What a difference a week makes! Last week an unseasonably deep upper level low, unusually strong 170+ kt Pacific jet, and associated cold front combined to produce record-setting rainfall and cool temperatures in Southern California. This week high pressure and a weak offshore flow produced triple digit temperatures in some areas and set new high temperature records Wednesday in Downtown Los Angeles, Long Beach and Santa Barbara.
Which pattern is more likely this rain season? Will Southern California tend to be drier like this week, or wetter like last week and last year? Despite last year’s wet rain season, wet La Nina Winters are not the norm. Generally, La Nina conditions result in drier than normal rain seasons in Southern California, and El Nino wetter.
Following a Summer respite La Nina conditions have reemerged in the equatorial Pacific, and appear to be consolidating. Equatorial SST anomalies have continued to decrease and now range from -1.5°C at 100°W to -0.5°C at 170°E. Equatorial Pacific temperature cross sections show substantial subsurface cooling from July 11 to September 11. The Multivariate ENSO Index (MEI) has dropped from -0.5 for July/August to -0.8 for the August/September season. This drops the MEI from a rank of 16th for July/August to 13th for August/September since 1950. This is well within La Nina territory but weaker than last year’s rank of 1st for August/September.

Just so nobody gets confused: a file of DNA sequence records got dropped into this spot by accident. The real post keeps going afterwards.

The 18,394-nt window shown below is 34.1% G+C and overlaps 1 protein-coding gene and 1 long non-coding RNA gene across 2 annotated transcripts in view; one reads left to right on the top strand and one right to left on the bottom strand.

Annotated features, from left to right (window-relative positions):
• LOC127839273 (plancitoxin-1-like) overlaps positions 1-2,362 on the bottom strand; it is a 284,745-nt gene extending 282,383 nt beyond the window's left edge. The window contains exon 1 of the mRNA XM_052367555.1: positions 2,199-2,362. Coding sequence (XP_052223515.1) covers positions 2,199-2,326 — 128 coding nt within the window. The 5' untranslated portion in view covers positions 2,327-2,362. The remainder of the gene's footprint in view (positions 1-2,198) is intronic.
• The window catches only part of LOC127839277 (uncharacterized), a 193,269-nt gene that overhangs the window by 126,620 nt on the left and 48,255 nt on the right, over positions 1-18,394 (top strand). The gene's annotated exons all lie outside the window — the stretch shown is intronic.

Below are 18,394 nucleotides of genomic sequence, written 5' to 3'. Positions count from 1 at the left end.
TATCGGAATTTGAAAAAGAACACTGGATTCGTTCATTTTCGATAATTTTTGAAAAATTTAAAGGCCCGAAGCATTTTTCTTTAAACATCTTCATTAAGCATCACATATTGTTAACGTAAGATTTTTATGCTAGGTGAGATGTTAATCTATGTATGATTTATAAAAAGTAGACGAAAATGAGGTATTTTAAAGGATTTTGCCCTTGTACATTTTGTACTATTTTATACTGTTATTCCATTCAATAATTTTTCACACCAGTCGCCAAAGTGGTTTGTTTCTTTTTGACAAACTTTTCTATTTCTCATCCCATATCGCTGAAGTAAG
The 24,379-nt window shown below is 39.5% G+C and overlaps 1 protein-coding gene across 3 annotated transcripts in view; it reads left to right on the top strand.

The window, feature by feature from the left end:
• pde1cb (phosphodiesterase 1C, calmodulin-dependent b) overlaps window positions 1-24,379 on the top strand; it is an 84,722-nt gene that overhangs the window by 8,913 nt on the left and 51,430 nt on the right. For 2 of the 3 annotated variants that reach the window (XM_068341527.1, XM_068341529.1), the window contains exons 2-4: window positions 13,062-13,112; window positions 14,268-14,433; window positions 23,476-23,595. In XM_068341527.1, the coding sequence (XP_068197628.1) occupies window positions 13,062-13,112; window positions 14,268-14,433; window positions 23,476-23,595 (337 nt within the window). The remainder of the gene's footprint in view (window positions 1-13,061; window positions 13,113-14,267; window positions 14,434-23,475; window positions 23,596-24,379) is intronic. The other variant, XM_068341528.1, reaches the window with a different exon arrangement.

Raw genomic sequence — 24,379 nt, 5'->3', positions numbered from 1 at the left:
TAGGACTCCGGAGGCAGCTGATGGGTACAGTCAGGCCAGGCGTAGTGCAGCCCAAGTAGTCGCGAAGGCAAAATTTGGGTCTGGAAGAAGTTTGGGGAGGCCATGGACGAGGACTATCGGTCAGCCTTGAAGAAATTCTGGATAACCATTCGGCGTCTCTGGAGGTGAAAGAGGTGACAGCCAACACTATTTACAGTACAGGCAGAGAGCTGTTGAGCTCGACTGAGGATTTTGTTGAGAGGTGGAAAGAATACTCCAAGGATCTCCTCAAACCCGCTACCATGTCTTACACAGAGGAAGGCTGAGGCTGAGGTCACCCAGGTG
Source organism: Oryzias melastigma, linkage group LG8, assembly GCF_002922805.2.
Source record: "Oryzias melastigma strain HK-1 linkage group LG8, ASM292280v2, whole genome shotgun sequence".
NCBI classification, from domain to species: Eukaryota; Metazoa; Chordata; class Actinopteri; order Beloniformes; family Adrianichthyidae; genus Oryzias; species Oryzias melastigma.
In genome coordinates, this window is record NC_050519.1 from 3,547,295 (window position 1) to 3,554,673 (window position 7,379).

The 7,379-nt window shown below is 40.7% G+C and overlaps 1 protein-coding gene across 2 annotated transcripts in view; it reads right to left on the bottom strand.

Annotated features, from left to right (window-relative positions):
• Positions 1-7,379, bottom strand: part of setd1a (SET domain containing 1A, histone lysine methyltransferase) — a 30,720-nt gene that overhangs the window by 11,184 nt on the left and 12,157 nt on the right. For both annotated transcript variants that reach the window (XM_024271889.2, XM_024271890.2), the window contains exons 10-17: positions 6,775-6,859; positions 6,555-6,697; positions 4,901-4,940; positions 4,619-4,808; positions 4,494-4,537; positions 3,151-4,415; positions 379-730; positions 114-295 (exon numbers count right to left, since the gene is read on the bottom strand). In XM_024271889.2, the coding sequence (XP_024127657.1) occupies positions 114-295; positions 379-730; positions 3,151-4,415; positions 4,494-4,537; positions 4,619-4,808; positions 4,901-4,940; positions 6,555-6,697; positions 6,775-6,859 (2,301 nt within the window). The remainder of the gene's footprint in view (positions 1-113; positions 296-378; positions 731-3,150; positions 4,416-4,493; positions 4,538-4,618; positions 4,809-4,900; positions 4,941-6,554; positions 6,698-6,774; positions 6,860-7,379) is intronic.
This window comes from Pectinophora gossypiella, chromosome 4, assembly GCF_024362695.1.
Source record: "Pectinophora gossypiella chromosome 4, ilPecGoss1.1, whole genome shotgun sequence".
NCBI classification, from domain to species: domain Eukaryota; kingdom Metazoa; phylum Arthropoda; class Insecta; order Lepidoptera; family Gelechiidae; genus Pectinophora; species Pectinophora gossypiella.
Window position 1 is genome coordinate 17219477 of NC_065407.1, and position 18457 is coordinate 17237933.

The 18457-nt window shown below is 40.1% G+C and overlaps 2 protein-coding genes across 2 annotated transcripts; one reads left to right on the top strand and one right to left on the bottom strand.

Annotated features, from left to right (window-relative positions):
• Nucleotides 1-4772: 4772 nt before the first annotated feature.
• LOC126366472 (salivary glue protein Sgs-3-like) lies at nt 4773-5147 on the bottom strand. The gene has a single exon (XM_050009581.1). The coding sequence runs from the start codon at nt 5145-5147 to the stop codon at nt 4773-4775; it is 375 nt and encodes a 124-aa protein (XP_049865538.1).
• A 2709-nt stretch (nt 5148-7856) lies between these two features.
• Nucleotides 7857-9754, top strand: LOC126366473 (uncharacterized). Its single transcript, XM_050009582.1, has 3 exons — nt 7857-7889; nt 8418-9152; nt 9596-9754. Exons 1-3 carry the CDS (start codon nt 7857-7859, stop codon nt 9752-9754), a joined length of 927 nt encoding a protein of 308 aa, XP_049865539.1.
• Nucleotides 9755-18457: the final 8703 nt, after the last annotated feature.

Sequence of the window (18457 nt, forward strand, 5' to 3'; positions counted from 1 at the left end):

A precipitation composite for seven years* since 1950 in which La Nina conditions persisted or reemerged in the year following a first year La Nina indicates that “on average” the coastal Southern California climate division recorded about 5 to 6 inches less precipitation than normal for the period November through March. The percent of normal water year rainfall recorded at Downtown Los Angeles (USC) ranged from a low of 47% (1971, 7.17″), to a high of 106% (1955, 16.00″). The average rainfall for these years was 70.5%, or 10.7″.
We’ll get the official NOAA/CPC outlooks next week around October 20, when CPC’s Three-Month Precipitation Outlooks and NOAA Winter Outlook are expected to be released.
*The years included in the selection were 1950-51, 1955-56, 1962-63, 1971-72, 1974-75, 1999-2000 and 2008-09. The base period was 1971-2000. The selection was based on the MEI.